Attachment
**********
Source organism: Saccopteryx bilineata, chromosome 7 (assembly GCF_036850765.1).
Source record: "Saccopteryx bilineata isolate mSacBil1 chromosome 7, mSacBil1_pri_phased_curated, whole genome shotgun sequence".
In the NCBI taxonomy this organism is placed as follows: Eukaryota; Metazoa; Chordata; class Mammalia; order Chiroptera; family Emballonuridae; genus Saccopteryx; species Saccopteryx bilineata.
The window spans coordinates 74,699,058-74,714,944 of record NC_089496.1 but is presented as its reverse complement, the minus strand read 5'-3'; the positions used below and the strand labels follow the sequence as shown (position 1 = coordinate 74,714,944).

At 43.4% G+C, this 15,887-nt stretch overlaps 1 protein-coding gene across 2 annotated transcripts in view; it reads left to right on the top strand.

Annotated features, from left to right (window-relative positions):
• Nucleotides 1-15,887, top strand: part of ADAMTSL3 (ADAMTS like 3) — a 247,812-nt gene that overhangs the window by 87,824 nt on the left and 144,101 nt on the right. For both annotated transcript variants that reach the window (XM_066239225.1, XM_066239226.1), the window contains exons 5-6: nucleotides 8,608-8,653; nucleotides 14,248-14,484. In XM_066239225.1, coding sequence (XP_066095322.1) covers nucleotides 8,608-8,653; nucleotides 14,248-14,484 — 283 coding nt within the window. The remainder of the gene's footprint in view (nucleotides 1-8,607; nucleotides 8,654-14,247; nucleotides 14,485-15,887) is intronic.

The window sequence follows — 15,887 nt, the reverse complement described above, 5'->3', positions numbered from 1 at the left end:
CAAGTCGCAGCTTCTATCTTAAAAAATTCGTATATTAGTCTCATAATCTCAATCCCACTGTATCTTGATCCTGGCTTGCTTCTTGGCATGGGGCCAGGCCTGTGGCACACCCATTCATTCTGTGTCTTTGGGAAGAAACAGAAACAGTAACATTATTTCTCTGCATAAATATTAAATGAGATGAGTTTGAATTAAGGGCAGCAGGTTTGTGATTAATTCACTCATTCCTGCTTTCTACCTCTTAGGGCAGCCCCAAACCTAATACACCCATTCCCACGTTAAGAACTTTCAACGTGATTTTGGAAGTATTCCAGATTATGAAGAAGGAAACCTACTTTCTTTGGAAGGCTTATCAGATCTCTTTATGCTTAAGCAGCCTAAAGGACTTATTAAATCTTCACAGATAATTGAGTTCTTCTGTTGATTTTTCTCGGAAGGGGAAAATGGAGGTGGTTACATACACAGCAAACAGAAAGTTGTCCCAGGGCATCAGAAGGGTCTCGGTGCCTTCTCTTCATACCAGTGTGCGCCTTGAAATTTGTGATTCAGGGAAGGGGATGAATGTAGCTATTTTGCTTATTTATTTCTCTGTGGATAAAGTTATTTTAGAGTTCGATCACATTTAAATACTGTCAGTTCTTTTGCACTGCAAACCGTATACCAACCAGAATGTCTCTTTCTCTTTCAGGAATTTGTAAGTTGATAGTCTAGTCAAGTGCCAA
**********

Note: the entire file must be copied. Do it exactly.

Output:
Source organism: Saccopteryx bilineata, chromosome 7 (assembly GCF_036850765.1).
Source record: "Saccopteryx bilineata isolate mSacBil1 chromosome 7, mSacBil1_pri_phased_curated, whole genome shotgun sequence".
In the NCBI taxonomy this organism is placed as follows: Eukaryota; Metazoa; Chordata; class Mammalia; order Chiroptera; family Emballonuridae; genus Saccopteryx; species Saccopteryx bilineata.
The window spans coordinates 74,699,058-74,714,944 of record NC_089496.1 but is presented as its reverse complement, the minus strand read 5'-3'; the positions used below and the strand labels follow the sequence as shown (position 1 = coordinate 74,714,944).

At 43.4% G+C, this 15,887-nt stretch overlaps 1 protein-coding gene across 2 annotated transcripts in view; it reads left to right on the top strand.

Annotated features, from left to right (window-relative positions):
• Nucleotides 1-15,887, top strand: part of ADAMTSL3 (ADAMTS like 3) — a 247,812-nt gene that overhangs the window by 87,824 nt on the left and 144,101 nt on the right. For both annotated transcript variants that reach the window (XM_066239225.1, XM_066239226.1), the window contains exons 5-6: nucleotides 8,608-8,653; nucleotides 14,248-14,484. In XM_066239225.1, coding sequence (XP_066095322.1) covers nucleotides 8,608-8,653; nucleotides 14,248-14,484 — 283 coding nt within the window. The remainder of the gene's footprint in view (nucleotides 1-8,607; nucleotides 8,654-14,247; nucleotides 14,485-15,887) is intronic.

The window sequence follows — 15,887 nt, the reverse complement described above, 5'->3', positions numbered from 1 at the left end:
CAAGTCGCAGCTTCTATCTTAAAAAATTCGTATATTAGTCTCATAATCTCAATCCCACTGTATCTTGATCCTGGCTTGCTTCTTGGCATGGGGCCAGGCCTGTGGCACACCCATTCATTCTGTGTCTTTGGGAAGAAACAGAAACAGTAACATTATTTCTCTGCATAAATATTAAATGAGATGAGTTTGAATTAAGGGCAGCAGGTTTGTGATTAATTCACTCATTCCTGCTTTCTACCTCTTAGGGCAGCCCCAAACCTAATACACCCATTCCCACGTTAAGAACTTTCAACGTGATTTTGGAAGTATTCCAGATTATGAAGAAGGAAACCTACTTTCTTTGGAAGGCTTATCAGATCTCTTTATGCTTAAGCAGCCTAAAGGACTTATTAAATCTTCACAGATAATTGAGTTCTTCTGTTGATTTTTCTCGGAAGGGGAAAATGGAGGTGGTTACATACACAGCAAACAGAAAGTTGTCCCAGGGCATCAGAAGGGTCTCGGTGCCTTCTCTTCATACCAGTGTGCGCCTTGAAATTTGTGATTCAGGGAAGGGGATGAATGTAGCTATTTTGCTTATTTATTTCTCTGTGGATAAAGTTATTTTAGAGTTCGATCACATTTAAATACTGTCAGTTCTTTTGCACTGCAAACCGTATACCAACCAGAATGTCTCTTTCTCTTTCAGGAATTTGTAAGTTGATAGTCTAGTCAAGTGCCAA